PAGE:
In last week’s post, I talked about why an editor is useful and effective even if (or even because) they are not a subject matter expert. Now let’s look at sample queries that help both the editor and the writer save face when editing the unfamiliar.
Three Sample Queries
Experience tells me that queries such as “Does this mean X?” without offering alternative phrasing usually yield a “yes it does” response. But when I edit material to show a clearer expression of what I think the intent was, the writer can respond to the reader’s possible misinterpretation (shown in my edit) and provide clarification. So the queries below are never provided without an accompanying suggested edit, flagged by a Track Change to make it obvious.
The idea with the query is to both flag something the editor finds unclear and demonstrate that she recognizes that the awkward item may be an industry standard she is simply unfamiliar with. This shows respect for the expert’s knowledge and helps both people save face.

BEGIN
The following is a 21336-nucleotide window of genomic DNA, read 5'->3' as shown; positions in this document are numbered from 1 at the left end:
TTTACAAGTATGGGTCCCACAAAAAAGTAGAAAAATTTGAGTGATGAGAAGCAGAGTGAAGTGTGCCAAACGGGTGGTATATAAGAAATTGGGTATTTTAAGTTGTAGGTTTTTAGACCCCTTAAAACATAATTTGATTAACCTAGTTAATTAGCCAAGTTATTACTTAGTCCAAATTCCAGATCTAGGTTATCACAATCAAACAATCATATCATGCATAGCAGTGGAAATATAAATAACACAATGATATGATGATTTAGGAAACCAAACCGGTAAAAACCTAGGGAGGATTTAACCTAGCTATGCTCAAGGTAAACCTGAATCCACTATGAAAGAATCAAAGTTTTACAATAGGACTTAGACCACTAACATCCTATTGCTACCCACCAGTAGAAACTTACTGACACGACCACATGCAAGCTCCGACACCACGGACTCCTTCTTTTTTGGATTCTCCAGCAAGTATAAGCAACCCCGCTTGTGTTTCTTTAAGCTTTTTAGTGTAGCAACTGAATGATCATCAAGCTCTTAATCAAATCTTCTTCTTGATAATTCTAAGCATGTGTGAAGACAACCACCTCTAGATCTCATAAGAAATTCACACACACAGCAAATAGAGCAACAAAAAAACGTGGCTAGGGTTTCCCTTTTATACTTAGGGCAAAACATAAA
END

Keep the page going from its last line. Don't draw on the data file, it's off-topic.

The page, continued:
Frame queries in terms of reader’s needs, not your failing or the writer’s:
AU: Is this a term of art that readers will be familiar with or does it make sense to change this as suggested?
Don’t query every change, but do query ones you know could be changing the meaning:
AU: Change ok to smooth the grammatical flow or does this make it inaccurate?
Appeal to authorities:
AU: I’m not finding this term in [selected dictionary] and the definitions I find online suggest that it means [definition that is at odds with the way it is used here]. Would readers find it easier to follow the argument if [other word] were used instead?
When I suspect it might be an error but is definitely a change that the text hasn’t made sense of:
AU: The text has talked about [226Ra] so far. Does this switch to [222Rn] need to be explained for readers?
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